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Asian Hip-Hop Label 88rising Moved To LA To Make Waves

Clockwise from top left: Warren Hue, Saweetie, Rich Brian, NIKI, Sean Miyashiro (center).
(Warren Hue photo: James Defina. Saweetie photo: Amy Sussman/Getty Images for Audacy. Other photos: Courtesy of 88rising. Cloud photo: Dominik Dancs/Unsplash. Cloud photo: Dominik Dancs/Unsplash.)
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It's no easy task spreading the gospel of Asian hip-hop to doubters around the globe. But 88rising has a bold gameplan to convert skeptics while bringing existing hip-hop fans into the fold. And that plan starts right here, in Los Angeles.

In early 2020, the record label, video production, management and marketing juggernaut moved its headquarters from New York to L.A. This weekend, the company has partnered with Goldenvoice to host Head In The Clouds, a two-day music and arts festival featuring 29 acts.

The lineup for the Rose Bowl confab, which will also be livestreamed via Amazon, is a murderer's row of international musical talent — Joji, NIKI, Rich Brian, Saweetie, CL, DPR Live, Beabadoobee, Japanese Breakfast, to name a few. The event also highlights local acts like all-girl teen punk band the Linda Lindas, which went viral after a set at the L.A. Public Library.

The provenance of these performers spans seven countries, which is exactly how 88rising CEO Sean Miyashiro, 40, wants it.

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"We operate on the internet. If you are in Vietnam or Indonesia or China or Australia or Argentina, we want our music to reach as many people as possible," Miyashiro says.

Before 2015, only a handful of Asian hip-hop acts had achieved widespread success in the United States. MC Jin, Far East Movement and Dumbfoundead all gained some traction. But staying in the Western mainstream proved difficult.

Kevin Nishimura (R) and Jae Choung (L) of American hip-hop group Far East Movement performs at the 6th LA Lights Java Soulnation Festival on October 4, 2013 in Jakarta, Indonesia.
(Robertus Pudyanto
Getty Images)

In 2002, Chinese American rapper MC Jin became the first Asian American hip-hop artist signed to a major label. Although he tasted fame with his debut album, The Rest is History, his later releases didn't chart. Jin has since found success as a Cantonese hip-hop artist in Hong Kong. He has also dabbled in faith-based music and acted in a few action films.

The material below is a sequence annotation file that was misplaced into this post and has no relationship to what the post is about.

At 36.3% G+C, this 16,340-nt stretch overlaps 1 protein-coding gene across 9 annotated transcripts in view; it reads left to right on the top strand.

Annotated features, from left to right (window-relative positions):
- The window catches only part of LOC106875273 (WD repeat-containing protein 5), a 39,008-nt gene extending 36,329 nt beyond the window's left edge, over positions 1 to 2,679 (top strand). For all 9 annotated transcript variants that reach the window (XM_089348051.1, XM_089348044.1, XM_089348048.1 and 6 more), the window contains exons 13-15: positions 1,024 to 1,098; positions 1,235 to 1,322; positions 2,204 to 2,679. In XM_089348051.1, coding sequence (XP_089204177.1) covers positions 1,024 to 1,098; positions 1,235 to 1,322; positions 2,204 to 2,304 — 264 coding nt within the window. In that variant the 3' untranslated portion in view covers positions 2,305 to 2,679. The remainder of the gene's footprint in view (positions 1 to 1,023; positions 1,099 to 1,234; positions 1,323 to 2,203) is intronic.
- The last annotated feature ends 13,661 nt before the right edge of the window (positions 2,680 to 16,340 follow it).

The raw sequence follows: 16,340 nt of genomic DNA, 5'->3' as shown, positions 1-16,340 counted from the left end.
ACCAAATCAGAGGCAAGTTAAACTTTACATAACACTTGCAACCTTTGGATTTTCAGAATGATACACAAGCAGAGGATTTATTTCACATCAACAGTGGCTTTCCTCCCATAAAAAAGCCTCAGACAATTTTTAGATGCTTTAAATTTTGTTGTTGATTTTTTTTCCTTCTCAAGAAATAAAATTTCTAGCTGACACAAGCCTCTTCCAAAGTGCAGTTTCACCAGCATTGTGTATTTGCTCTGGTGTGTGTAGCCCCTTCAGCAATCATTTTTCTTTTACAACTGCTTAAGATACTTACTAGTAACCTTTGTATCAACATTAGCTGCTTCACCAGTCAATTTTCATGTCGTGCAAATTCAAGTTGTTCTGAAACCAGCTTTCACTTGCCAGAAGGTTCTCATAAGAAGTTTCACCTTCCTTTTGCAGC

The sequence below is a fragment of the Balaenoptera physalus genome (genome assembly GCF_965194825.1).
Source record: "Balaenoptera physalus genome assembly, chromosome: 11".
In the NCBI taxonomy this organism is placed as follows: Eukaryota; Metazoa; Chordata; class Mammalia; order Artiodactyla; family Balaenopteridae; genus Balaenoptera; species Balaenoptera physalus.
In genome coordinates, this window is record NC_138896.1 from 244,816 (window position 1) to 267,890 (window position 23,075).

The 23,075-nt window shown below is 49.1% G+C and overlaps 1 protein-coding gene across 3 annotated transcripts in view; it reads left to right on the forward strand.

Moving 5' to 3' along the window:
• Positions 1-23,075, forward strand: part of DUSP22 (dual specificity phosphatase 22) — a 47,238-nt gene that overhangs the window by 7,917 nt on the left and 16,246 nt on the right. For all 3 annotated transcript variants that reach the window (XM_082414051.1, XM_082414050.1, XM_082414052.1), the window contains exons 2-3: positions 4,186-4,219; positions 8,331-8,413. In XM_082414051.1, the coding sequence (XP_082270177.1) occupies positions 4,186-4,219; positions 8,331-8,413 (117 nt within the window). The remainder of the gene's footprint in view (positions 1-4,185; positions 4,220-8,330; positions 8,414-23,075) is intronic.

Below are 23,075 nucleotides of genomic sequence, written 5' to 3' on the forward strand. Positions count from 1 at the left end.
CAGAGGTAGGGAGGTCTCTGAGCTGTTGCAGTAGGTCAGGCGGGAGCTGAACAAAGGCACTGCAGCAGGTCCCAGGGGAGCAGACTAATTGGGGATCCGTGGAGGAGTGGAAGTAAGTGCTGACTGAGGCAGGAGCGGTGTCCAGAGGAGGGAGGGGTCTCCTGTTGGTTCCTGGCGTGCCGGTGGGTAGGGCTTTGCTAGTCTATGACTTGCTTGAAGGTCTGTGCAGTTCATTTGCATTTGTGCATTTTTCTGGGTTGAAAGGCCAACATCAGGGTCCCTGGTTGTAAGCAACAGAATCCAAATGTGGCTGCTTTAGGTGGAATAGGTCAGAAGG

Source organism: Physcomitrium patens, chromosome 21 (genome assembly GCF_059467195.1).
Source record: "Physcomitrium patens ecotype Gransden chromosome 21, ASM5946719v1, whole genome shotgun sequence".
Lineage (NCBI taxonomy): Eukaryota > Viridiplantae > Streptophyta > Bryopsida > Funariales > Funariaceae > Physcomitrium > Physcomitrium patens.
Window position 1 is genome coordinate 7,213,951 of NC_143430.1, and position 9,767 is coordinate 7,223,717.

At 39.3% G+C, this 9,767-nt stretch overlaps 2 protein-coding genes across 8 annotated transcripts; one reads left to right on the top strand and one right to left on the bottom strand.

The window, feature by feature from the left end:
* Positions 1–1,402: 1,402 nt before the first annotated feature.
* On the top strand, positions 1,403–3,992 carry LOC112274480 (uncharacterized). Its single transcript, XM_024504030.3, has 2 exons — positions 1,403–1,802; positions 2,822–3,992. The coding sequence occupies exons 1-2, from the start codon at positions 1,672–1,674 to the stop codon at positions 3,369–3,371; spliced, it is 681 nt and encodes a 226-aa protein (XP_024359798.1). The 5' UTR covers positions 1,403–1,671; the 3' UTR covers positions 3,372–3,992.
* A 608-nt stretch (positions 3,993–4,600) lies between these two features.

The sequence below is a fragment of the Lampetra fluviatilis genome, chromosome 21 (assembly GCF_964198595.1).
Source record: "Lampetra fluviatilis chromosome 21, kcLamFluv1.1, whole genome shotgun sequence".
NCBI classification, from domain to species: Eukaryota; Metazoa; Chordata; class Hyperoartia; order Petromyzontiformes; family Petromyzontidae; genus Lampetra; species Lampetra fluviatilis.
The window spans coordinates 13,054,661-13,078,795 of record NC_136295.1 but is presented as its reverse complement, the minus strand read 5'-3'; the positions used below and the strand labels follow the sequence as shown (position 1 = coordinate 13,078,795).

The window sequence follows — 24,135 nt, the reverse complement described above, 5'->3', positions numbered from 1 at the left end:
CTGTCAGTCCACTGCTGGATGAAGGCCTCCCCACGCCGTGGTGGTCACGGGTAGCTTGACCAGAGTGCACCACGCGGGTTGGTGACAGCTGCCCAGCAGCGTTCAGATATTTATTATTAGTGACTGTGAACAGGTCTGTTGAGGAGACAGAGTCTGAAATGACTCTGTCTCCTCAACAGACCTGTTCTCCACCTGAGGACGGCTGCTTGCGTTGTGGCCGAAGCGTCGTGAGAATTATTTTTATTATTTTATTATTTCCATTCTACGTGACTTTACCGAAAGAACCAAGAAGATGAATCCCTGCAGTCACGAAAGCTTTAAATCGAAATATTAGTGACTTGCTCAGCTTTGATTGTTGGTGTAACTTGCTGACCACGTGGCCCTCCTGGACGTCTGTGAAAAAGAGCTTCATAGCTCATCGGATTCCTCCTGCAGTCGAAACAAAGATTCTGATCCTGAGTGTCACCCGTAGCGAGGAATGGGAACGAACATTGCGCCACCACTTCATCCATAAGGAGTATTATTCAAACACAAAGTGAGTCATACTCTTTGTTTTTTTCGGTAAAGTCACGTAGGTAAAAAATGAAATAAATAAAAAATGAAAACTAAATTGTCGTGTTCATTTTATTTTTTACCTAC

In 2010, Far East Movement dropped the single "Like A G6," which made them the first Asian hip-hop group to top the Billboard 100. Their album Free Wired performed solidly. Their subsequent releases floundered.

88RISING Dumbfoundead
Dumbfoundead attends Kollaboration Star 2019 at Cafe Club Fais Do-Do on December 7, 2019 in Los Angeles.
(Rachel Luna
Getty Images)

Dumbfoundead earned his stripes as one of the most prolific battle rappers in the West Coast underground scene, but he struggled to find success with bigger record labels, as recounted in the 2016 documentary Bad Rap.

"I don’t know what goes through the minds of these label cats when they hear my stuff… I don't think they could market me right now," he said.

In an attention economy where we're bombarded with new artists, sustaining audience interest in the Asian hip-hop scene can seem like a daunting task. 88rising has already scored some big wins while working mostly outside the major label ecosystem.

In 2018, it saw dual milestones when Rich Brian was named the first Asian solo rapper to top iTunes' global hip-hop chart and Joji became the first Asian-born artist to top Billboard's R&B charts. Dumbfoundead even signed with the company and became one of its front-facing artists.

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Sean Miyashiro, founder of 88rising, which put together the Head In The Clouds festival.
(Courtesy of 88rising)

Miyashiro, a San Jose native, grew up obsessed with rap music, often trekking across the Bay Area to see acts such as Living Legends and Hieroglyphics. In his late twenties, he packed a suitcase for New York and eventually helped found Vice's now-defunct electronic music site, Thump. In 2015, he left Vice to launch 88rising with media executive Jaeson Ma.

"We started as more of a media company doing video, everything from Japanese mixology to crazy art to certainly music," Miyashiro toldForbes in 2019. "What ended up happening, because we’re so small, some of our music stuff just popped off."

After five years in New York, the company’s move to L.A. seemed like a foregone conclusion. "Just in general, the music industry, a lot of the artists are here. I think it was just a natural thing to try to be out here so we can create together," Miyashiro says.

Still, with an international audience and a roster of artists most of whom hail from Indonesia, China, South Korea and other parts of Asia, 88rising could've settled in any number of cities. Why L.A.?

"From a music perspective, there's just so much music happening here all the time. That's what's really dope, and being able to work with the best producers in the world, just get into the studio, in an hour's notice. That's something that's really magical about L.A. that I think is very different as opposed to anywhere in the world," Miyashiro says.